If you are planning to undergo weight loss surgery, it is very likely that you have heard of dumping syndrome. This digestive issue is common in patients who have undergone weight loss surgery. Many of those patients wonder: How long does dumping syndrome last?
Although it sounds uncomfortable, dumping syndrome can be avoided with proper eating habits. It is not life-threatening, either.
And the best news is that weight-loss surgery can help with the side effects of obesity, including high blood pressure, sleep apnea, type 2 diabetes, and more.
So when considering surgery and the possibility of dumping syndrome, keep in mind that benefits will likely outweigh the negatives, if any.
What Is Dumping Syndrome?
Dumping syndrome encompasses a number of symptoms that result from improper regulation of the food you consume. Food empties too quickly into the small intestine, which is responsible for processing and absorbing nutrients into the body.
Certain foods make early dumping syndrome more likely to occur, including refined sugars, which quickly absorb water from the body. Sugary beverages, starches, and fried food can also cause symptoms.
What Are Common Symptoms of Dumping Syndrome?
The following symptoms may indicate the presence of dumping syndrome:
- Dizziness, lightheadedness
- Heart palpitations, rapid heart rate
- Stomach cramping
How Common is Dumping Syndrome?
In a study of more than 1,100 people who have had bariatric surgery, two-thirds experienced some form of dumping syndrome symptoms. Johns Hopkins Medicine, on the other hand, reports that dumping syndrome “can happen in at least 3 out of 20 people who have had a part of their stomach removed for any reason.”
To prevent dumping syndrome, follow these recommendations:
- Avoid problematic foods. These include sugar (donuts, cakes, sweets, cookies, candy, pie, etc), high-fat foods (breaded and fried meats, french fries, etc.), and dairy (ice cream, milk), as well as any other foods that you personally have a hard time tolerating.
- Eat small meals. Don’t overwhelm your small stomach with food. Small meals are easier to digest and keep you satiated – not stuffed – throughout the day.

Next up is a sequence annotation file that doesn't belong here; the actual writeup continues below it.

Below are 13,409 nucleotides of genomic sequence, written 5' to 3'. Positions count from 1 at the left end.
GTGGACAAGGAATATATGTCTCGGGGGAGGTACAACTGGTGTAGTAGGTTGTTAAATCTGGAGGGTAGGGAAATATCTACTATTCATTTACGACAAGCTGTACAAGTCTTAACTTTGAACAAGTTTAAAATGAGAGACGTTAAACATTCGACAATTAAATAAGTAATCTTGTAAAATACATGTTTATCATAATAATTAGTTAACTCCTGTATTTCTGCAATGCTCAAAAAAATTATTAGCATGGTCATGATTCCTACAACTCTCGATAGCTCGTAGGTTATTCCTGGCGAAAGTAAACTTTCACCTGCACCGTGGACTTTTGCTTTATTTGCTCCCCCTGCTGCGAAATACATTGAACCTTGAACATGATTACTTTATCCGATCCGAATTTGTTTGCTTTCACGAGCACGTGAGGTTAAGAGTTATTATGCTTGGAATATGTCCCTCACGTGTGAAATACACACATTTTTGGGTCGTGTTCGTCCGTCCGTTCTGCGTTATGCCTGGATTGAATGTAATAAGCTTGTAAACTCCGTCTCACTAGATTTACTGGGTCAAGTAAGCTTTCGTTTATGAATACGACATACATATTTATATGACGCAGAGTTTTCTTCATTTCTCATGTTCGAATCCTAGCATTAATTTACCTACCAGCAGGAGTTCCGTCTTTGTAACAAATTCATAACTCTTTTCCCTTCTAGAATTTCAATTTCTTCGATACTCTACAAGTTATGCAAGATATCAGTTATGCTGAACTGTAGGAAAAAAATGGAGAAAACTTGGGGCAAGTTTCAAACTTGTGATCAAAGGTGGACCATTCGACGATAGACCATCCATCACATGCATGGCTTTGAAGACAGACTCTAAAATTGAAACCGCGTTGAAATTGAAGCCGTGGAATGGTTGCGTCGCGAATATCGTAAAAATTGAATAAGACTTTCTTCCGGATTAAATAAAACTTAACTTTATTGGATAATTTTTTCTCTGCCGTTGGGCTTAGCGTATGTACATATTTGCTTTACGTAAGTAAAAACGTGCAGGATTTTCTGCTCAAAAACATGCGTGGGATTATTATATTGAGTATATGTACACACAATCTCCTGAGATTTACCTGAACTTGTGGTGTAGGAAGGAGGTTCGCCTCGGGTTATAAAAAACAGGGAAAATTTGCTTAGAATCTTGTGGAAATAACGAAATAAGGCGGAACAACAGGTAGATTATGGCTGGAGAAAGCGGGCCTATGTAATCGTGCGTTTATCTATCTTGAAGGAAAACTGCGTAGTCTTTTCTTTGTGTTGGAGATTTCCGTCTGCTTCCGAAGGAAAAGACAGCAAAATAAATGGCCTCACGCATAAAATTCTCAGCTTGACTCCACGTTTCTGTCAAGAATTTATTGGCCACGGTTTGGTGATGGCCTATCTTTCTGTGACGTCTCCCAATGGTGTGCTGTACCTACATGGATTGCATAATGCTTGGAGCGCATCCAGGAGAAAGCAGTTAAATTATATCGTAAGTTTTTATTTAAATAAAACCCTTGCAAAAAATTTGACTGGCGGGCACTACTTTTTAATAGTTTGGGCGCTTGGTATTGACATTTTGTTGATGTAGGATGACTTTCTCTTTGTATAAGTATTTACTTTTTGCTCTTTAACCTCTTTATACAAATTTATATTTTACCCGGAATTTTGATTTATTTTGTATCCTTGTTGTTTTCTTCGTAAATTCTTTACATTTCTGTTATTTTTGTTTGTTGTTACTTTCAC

- Do not drink with your meals. This may sound strange, but your body can better digest food when you drink liquids an hour after consuming solid foods.
Dumping syndrome is unpleasant but serves as a reminder to avoid foods that promote obesity and work against your weight loss surgery. By maintaining a strict diet, avoiding trouble foods, and following the guidance of your surgeon and nutrition team, you will be able to live your life without the threat of dumping syndrome.
WeightWise Weight-Loss Surgery
There are a variety of surgeries that have been proven over the long term to help obese patients lose weight. As the American Society for Metabolic and Bariatric Surgery reminds us, “each surgery has its own advantages and potential drawbacks. Your bariatric surgeon will review your health history and work with you to determine which surgery is best for you.”
Many weight-loss surgeries result in a smaller stomach, which reduces the amount of food one can eat, and thus reduces the number of calories consumed. Bariatric surgery can help you feel full hours after eating.
Some bariatric procedures create a small pouch in the stomach. Others remove part of the stomach. As mentioned above, your care providers at WeightWise will discuss your options with you (adjustable gastric band, gastric bypass surgery, duodenal switch, gastric balloon, etc.).
WeightWise differs from other programs in that we take a holistic approach to weight loss. Surgery is only one part of a wider approach to not only help our patients lose weight and get back on the path to health and wellness.
Our goal: To help our patients through a safe and effective weight-loss surgery; to monitor them through massive weight loss post-surgery; to assist them in maintaining long-term weight loss goals while working to help increase their vigor and health.
As we like to say, we don’t offer a “one-size-fits-all” approach. Instead, the “WeightWise Preoperative Process” has been fine-tuned over nearly two decades to achieve results for the patients in our care — and whom we care so much about.